Protesting Contract Awards by Challenging Responsibility Determinations

Companies must meet specific responsibility standards before being awarded U.S. federal contracts. The Federal Acquisition Regulations (FAR) lists prospective contractors' general and special responsibility standards. FAR 9.103(b) requires contracting officers (CO) to make affirmative determinations of responsibility that are reasonably and factually supported. Disappointed contractors with adequate standing may challenge these determinations through post-award bid protests. Such responsibility determination challenges may be brought to the Court of Federal Claims (COFC) by alleging that the responsibility determination decision lacks a rational basis or involves a regulation violation under the Administrative Procedure Act (APA). Alternatively, such challenges may be brought to the Government Accountability Office (GAO) under its bid protest adjudication authority. However, both forums consider responsibility determinations firmly committed to the CO’s discretion, making such protests challenging to sustain. Nevertheless, the GAO will consider bid protests alleging that the CO’s determination either unreasonably failed to consider relevant information or that the awardee could not meet the definitive responsibility criteria established by the solicitation.

  • Failure to Consider All Relevant Information

The CO is required to consider all relevant information when determining responsibility before authorizing awards. Furthermore, the CO is specifically required to ensure that the prospective contractor has a satisfactory integrity and business ethics record. While the GAO does not generally review the CO’s affirmative determination of responsibility, it does entertain evidence-backed allegations that the CO may have ignored information that would significantly impact the awardee’s determination of responsibility. For instance, in B-408558.4, the GAO sustained a post-award protest to a best-value procurement conducted by the Department of Homeland Security (DHS) for office support services for U.S. Citizenship and Immigration Services (USCIS) field and asylum offices.

In that case, in a separate matter before the award, the Department of Justice (DOJ) had announced its intervention in a qui tam lawsuit against the parent company of the eventual awardee under the False Claims Act (FCA). The lawsuit alleged that the awardee’s parent company failed to perform quality control reviews in connection with background investigations it conducted for the Office of Personnel Management (OPM). The possible damages resulting from the gross violations alleged in the lawsuit were estimated to be over $1 billion. Despite being aware of the ongoing FCA litigation, the CO made a favorable responsibility determination for the awardee. The protestor was the only other bidder in the procurement, and thus had a substantial chance of award if the awardee was deemed non-responsible. In the post-award protest, the protestor alleged that the CO improperly failed to consider the allegations of fraud against the awardee’s parent company in making the determination of responsibility.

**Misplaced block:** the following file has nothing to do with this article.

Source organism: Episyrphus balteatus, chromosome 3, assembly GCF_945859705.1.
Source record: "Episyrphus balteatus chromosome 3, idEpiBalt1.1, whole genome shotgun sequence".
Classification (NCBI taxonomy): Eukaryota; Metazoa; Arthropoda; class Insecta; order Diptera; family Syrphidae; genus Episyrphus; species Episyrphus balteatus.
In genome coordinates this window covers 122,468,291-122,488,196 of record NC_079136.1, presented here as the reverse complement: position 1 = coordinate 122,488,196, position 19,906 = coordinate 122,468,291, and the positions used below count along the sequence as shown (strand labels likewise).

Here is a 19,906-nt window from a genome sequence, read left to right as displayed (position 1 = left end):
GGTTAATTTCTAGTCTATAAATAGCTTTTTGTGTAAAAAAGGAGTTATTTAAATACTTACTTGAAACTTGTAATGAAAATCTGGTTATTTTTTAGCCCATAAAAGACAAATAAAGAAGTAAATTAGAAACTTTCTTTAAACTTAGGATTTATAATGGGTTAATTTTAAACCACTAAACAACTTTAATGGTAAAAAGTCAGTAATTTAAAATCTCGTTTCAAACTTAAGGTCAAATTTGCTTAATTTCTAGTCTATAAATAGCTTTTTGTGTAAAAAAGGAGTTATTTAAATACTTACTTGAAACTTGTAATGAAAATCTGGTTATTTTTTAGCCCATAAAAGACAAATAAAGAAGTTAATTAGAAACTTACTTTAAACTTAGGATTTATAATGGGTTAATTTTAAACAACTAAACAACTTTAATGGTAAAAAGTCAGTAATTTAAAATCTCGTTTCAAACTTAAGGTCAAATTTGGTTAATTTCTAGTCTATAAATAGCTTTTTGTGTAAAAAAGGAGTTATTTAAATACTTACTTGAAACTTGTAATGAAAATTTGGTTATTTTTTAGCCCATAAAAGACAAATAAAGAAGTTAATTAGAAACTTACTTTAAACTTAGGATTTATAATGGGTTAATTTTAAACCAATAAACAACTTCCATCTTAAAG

The GAO conducted a hearing in connection with the protest, during which the CO testified that while she was aware of the allegations against the awardee’s parent company, she had not read DOJ’s civil complaint detailing the allegations. The CO further testified that she did not receive, nor did she request any information regarding the alleged fraud from either the awardee or its parent company before making the responsibility determination. The CO similarly did not contact DOJ or OPM officials to seek additional information about the allegations. The CO’s only source of information regarding the allegations in the lawsuit seemed to be media reports, along with the agency counsel’s generalized description of the allegations. The GAO also found that the CO misunderstood and, thus, failed to consider the close relationship between the awardee and its parent company with respect to performance on the contract.

Additionally, based on the CO’s testimony, the GAO found that there were reasons to question whether she adequately understood the scope of a CO’s authority in determining responsibility. Specifically, the CO gave conflicting responses at different points of the hearing regarding whether she could find a contractor non-responsible in the absence of a suspension or debarment. Finally, the GAO also noted that the CO may have been mistaken regarding the applicable presumptions in a responsibility determination. Generally, since the CO’s responsibility determination is made affirmatively, the contractor must be presumed non-responsible until the CO finds affirmative information clearly indicating responsibility. In contrast, the CO, in this instance, seemed to have mistakenly shifted the presumption to one of responsibility.